Proliferative retinopathy²spontaneous rupture of abnormal fragile new vessels that grow on the retinal surface cause bleeding into the vitreous cavity. Most common is proliferative diabetic retinopathy Retinal detachment²a small retinal blood vessel may rupture when the retinal break occurs,bleeding into the vitreous cavity
Trauma Posterior vitreous detachment can result in vitreous haemorrhage if,as the vitreous separates from the retina,it pulls and ruptures a small blood vessel Age-related macula degeneration (AMD)²haemorrhage may occur into the vitreous from the abnormally weak vessels forming a subretinal neovascular membrane
The patient complains of a sudden onset of floaters, or ³blobs,´ in the vision. The visual acuity may be normal or, if the haemorrhage is dense, it may be reduced. Flashing lights indicate retinal traction and are a dangerous symptom. Haemorrhage may occur from spontaneous rupture of vessels, avulsion of vessels during retinal traction, or bleeding from abnormal new vessels. If the patient is shortsighted, retinal detachment is more likely. If there is associated diabetesmellitus the patient may have bled from new vessels and the vitreous haemorrhage may herald potentially sight threatening diabetic retinopathy.
The visual acuity depends on the extent of the haemorrhage. Projection of light is accurate unless the haemorrhage is extremely dense. Ophthalmoscopy shows the red reflex to be reduced; there may be clots of blood that move with the vitreous
The patient should be referred to an ophthalmologist to exclude a retinal detachment. Underlying causes such as diabetes must also be excluded. If a vitreous haemorrhage fails to clear spontaneously the patient may benefit from having the vitreous removed (vitrectomy)
Scleral Buckling, operasi untuk memperbaiki lepasnya retina dengan pemasangan pita silicon yang dijahitkan pada sclera. Lensectomy, operasi untuk mengangkat lensa dari mata. Laser photocoagulation, pengobatan menggunakan sinar laser dengan panjang gelombang tertentu di dalam mata. Silicone oil, pengisian minyak silikon untuk menggantikan vitreus pada beberapa kasus lepasnya retina. Minyak ini akan dikeluarkan dari mata dengan operasi beberapa bulan kemudian.
Central Retina Vein Occlusion
The patient presents with painless loss of vision, often mixed with sparkles, that may be sudden or evolve over hours to days. Systemic hypertension is the most common cause; hyperviscous and hypercoagulable states must also be considered.
Patients may otherwise complain only of a vague visual disturbance or of field loss The arteries and veins share a common sheath in the eye, and venous occlusion most commonly occurs where arteries and veins cross, and in the head of the nerve Thus raised arterial pressure can give rise to venous occlusion
Visual acuity will not be affected unless the macula is damaged Ophthalmoscopy shows characteristic flame haemorrhages in the affected areas, with a swollen disc if there is occlusion of the central vein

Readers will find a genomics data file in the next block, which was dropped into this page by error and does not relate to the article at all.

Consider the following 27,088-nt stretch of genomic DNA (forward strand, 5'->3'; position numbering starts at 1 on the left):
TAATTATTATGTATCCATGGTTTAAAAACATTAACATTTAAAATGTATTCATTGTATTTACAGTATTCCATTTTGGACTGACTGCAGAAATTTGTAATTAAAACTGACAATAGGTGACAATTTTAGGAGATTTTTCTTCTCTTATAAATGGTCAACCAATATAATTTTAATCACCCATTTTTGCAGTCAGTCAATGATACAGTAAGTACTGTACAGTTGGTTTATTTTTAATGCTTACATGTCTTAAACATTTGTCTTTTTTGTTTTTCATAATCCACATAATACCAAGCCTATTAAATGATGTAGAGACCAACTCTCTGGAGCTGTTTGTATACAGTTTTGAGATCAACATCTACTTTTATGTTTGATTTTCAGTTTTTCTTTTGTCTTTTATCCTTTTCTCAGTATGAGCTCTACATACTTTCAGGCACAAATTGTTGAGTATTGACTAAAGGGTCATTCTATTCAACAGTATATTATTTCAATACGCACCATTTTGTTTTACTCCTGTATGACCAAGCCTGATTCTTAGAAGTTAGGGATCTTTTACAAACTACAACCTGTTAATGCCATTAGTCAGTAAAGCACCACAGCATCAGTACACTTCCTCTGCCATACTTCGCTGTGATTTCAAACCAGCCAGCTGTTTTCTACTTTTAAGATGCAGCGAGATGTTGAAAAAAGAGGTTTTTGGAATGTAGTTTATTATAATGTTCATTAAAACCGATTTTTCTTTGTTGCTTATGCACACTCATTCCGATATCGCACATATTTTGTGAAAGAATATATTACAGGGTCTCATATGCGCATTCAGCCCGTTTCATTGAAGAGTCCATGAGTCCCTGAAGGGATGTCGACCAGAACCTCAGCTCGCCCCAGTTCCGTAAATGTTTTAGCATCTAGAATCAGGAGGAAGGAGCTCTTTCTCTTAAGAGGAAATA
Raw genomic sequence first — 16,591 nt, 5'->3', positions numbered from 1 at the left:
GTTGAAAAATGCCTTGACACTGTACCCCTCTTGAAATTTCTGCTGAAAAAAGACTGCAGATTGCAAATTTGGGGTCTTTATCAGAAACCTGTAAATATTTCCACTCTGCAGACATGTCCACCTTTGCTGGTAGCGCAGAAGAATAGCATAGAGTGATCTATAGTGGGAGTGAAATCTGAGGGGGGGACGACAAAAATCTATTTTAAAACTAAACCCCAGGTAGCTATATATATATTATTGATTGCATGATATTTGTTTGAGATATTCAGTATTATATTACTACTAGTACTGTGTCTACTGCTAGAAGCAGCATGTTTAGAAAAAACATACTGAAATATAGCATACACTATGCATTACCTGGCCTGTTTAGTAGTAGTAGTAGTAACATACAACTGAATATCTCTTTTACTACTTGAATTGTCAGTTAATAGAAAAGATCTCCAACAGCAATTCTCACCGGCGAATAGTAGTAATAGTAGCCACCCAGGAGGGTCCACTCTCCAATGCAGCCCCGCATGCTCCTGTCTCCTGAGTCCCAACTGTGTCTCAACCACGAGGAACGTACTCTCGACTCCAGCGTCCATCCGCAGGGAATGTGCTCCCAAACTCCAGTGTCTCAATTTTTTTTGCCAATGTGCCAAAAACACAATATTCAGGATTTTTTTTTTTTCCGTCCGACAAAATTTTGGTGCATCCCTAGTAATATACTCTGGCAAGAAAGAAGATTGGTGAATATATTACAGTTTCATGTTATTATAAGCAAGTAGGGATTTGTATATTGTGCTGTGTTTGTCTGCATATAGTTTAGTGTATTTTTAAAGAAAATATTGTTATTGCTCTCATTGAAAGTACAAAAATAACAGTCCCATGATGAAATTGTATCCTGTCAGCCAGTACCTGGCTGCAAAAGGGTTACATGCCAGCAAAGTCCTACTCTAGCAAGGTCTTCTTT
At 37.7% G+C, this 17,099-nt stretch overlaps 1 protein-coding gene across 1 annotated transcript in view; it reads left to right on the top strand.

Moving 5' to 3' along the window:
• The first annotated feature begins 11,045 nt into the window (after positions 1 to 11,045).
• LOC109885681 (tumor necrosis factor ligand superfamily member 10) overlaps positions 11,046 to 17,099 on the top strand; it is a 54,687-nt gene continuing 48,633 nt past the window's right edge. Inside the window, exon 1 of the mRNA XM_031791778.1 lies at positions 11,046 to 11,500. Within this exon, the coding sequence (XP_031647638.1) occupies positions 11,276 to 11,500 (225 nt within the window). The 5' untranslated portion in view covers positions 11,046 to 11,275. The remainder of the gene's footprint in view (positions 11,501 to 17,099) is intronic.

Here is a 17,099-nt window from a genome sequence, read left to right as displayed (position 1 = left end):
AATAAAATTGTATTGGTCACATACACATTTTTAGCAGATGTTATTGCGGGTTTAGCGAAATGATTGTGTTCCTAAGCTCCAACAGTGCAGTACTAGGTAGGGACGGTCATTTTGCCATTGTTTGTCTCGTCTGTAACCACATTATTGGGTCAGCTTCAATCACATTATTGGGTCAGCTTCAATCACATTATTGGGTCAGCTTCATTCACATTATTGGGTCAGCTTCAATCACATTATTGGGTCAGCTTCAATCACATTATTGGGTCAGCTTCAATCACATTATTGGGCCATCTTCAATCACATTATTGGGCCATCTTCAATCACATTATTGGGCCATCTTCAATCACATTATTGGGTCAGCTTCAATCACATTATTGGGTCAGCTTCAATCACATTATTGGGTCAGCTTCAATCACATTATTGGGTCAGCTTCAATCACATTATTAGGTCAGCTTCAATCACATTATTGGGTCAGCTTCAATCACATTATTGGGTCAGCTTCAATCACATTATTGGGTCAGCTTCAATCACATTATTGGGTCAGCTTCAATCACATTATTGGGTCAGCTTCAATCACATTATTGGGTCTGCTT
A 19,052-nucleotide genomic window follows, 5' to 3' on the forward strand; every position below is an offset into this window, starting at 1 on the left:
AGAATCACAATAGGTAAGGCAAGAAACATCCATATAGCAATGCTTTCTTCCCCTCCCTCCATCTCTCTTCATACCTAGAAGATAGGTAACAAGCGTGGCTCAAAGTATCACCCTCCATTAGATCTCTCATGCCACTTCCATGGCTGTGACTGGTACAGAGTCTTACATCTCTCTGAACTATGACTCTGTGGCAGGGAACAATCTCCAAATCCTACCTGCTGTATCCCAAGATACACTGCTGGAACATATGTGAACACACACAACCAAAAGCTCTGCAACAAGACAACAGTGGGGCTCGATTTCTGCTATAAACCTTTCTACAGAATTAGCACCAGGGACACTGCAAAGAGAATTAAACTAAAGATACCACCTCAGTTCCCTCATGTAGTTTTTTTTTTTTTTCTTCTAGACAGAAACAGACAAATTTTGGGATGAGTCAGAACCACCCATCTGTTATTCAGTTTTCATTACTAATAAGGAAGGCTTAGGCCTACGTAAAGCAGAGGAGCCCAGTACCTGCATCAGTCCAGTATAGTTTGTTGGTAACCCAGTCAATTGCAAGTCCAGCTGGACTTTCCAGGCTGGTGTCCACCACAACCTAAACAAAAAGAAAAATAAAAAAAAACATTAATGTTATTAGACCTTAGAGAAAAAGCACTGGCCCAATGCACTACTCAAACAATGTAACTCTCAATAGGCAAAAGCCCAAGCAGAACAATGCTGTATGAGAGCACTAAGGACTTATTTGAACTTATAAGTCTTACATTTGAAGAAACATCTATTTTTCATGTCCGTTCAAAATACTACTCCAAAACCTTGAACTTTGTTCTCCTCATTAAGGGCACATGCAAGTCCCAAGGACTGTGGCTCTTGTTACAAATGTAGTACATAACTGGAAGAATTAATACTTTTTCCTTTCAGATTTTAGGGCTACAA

Branch Retinal Vein Occlusion (BRVO)
BRVO is a retinal vascular disease most often related to hypertension, elevated lipids/triglyceride/cholester ol, diabetes, carotid artery disease, cardiac disease, or hematologic (blood) disorders. In BRVO there is an occlusion of a branch retinal vein by a compressing, sclerotic retinal artery. This often leads to hemorrhage (bleeding), edema (swelling), or ischemia (poor circulation) of the retina and macula with resultant visual loss.
Central Retinal Vein Occlusion (CRVO)
CRVO is also a retinal vascular disease but involves occlusion of the main central retinal vein. Vascular, hematologic, and cardiac disease may predispose individuals to develop CRVO which leads to leakage of blood and fluid into the retina. In many cases the resultant poor circulation (ischemia) can lead to abnormal blood vessel formation in the iris (rubeosis) with painful increases in eye pressure (neovascular glaucoma).
Hypertension, diabetes mellitus, hyperviscosity syndromes, and chronic glaucoma must be identified and treated if present
Central Retina Artery
the CRA supplies the super¿cial nerve ¿bre layer and inner twothirds of the retina The choriocapillaris supplies the outer retina
Central Retina Artery Occlusion
The patient complains of a sudden onset of visual disturbance, often described as a ³greyout´ of the vision or as a ³curtain´ descending over the vision, in one or both eyes. This may be temporary (amaurosis fugax) if the obstruction dislodges or permanent if tissue infarction occurs
Causes of retinal arterial occlusion
Emboli Thrombosis atherosclerosis Congenital thrombophilic states Acquired thrombophilic states Vasculitis Infection Trauma Vasospasm Raised intraocular pressure
Perform a dilated fundal examination to detect: Cherry red spot at macula. Embolus occasionally visible at optic disc. Attenuation of arterioles. Retinal pallor. Mild disc swelling
Central Retina Artery Occlusion
When the retina infarcts it becomes oedematous and pale and masks the choroidal circulation except at the macula, which is extremely thin² hence the ³cherry red spot´ appearance.
The aim is to re-establish circulation within the CRA.This is attempted by: Lowering the intraocular pressure (IOP) using: ²acetazolamide 500mg i.v.; ²ocular massage; ²anterior chamber paracentesis (1ml aqueous withdrawn). Start cholesterol lowering statins,e.g.Simvastatin,Atorvastatin. Start antiplatelets,e.g.aspirin 300mg stat then 75mg daily or clopidogrel 75mg daily,within 48hrs.
The prognosis is poor because irreparable damage to the inner layers of the retina occurs within one hour. The prognosis is better where only a branch of the artery is occluded unless a macular branch is affected.